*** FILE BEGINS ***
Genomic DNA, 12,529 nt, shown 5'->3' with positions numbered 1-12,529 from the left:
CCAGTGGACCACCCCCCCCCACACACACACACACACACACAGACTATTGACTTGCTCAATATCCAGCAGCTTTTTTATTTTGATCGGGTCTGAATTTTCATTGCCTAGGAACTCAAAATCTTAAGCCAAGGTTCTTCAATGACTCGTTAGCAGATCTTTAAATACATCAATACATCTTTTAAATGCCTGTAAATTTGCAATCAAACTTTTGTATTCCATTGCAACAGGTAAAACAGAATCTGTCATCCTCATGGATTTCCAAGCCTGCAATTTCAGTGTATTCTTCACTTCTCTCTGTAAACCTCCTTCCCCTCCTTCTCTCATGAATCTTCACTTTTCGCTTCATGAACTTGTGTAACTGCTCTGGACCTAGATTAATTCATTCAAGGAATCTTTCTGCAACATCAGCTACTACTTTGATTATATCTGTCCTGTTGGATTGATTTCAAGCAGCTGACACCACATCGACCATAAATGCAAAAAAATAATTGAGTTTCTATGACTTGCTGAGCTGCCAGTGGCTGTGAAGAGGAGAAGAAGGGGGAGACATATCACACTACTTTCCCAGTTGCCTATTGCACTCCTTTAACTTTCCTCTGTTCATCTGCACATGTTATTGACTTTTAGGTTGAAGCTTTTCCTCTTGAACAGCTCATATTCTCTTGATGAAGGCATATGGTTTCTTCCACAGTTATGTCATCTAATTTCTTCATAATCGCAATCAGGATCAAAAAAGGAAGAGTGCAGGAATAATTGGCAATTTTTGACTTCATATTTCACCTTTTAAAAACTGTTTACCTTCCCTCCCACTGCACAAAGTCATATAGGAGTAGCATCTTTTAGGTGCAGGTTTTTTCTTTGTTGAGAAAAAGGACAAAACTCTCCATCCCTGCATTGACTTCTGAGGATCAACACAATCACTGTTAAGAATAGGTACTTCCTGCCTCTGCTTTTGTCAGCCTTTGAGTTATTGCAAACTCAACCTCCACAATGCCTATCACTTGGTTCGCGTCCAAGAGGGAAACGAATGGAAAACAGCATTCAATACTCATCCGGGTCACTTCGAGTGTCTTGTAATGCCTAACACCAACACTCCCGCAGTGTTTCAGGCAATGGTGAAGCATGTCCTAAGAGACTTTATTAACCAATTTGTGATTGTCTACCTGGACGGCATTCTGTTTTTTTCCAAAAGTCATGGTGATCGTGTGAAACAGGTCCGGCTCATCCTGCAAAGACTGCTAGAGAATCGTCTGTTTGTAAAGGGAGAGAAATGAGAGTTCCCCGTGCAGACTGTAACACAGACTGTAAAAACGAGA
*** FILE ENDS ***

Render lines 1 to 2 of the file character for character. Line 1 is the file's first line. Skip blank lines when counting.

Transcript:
Genomic DNA, 12,529 nt, shown 5'->3' with positions numbered 1-12,529 from the left:
CCAGTGGACCACCCCCCCCCACACACACACACACACACACAGACTATTGACTTGCTCAATATCCAGCAGCTTTTTTATTTTGATCGGGTCTGAATTTTCATTGCCTAGGAACTCAAAATCTTAAGCCAAGGTTCTTCAATGACTCGTTAGCAGATCTTTAAATACATCAATACATCTTTTAAATGCCTGTAAATTTGCAATCAAACTTTTGTATTCCATTGCAACAGGTAAAACAGAATCTGTCATCCTCATGGATTTCCAAGCCTGCAATTTCAGTGTATTCTTCACTTCTCTCTGTAAACCTCCTTCCCCTCCTTCTCTCATGAATCTTCACTTTTCGCTTCATGAACTTGTGTAACTGCTCTGGACCTAGATTAATTCATTCAAGGAATCTTTCTGCAACATCAGCTACTACTTTGATTATATCTGTCCTGTTGGATTGATTTCAAGCAGCTGACACCACATCGACCATAAATGCAAAAAAATAATTGAGTTTCTATGACTTGCTGAGCTGCCAGTGGCTGTGAAGAGGAGAAGAAGGGGGAGACATATCACACTACTTTCCCAGTTGCCTATTGCACTCCTTTAACTTTCCTCTGTTCATCTGCACATGTTATTGACTTTTAGGTTGAAGCTTTTCCTCTTGAACAGCTCATATTCTCTTGATGAAGGCATATGGTTTCTTCCACAGTTATGTCATCTAATTTCTTCATAATCGCAATCAGGATCAAAAAAGGAAGAGTGCAGGAATAATTGGCAATTTTTGACTTCATATTTCACCTTTTAAAAACTGTTTACCTTCCCTCCCACTGCACAAAGTCATATAGGAGTAGCATCTTTTAGGTGCAGGTTTTTTCTTTGTTGAGAAAAAGGACAAAACTCTCCATCCCTGCATTGACTTCTGAGGATCAACACAATCACTGTTAAGAATAGGTACTTCCTGCCTCTGCTTTTGTCAGCCTTTGAGTTATTGCAAACTCAACCTCCACAATGCCTATCACTTGGTTCGCGTCCAAGAGGGAAACGAATGGAAAACAGCATTCAATACTCATCCGGGTCACTTCGAGTGTCTTGTAATGCCTAACACCAACACTCCCGCAGTGTTTCAGGCAATGGTGAAGCATGTCCTAAGAGACTTTATTAACCAATTTGTGATTGTCTACCTGGACGGCATTCTGTTTTTTTCCAAAAGTCATGGTGATCGTGTGAAACAGGTCCGGCTCATCCTGCAAAGACTGCTAGAGAATCGTCTGTTTGTAAAGGGAGAGAAATGAGAGTTCCCCGTGCAGACTGTAACACAGACTGTAAAAACGAGA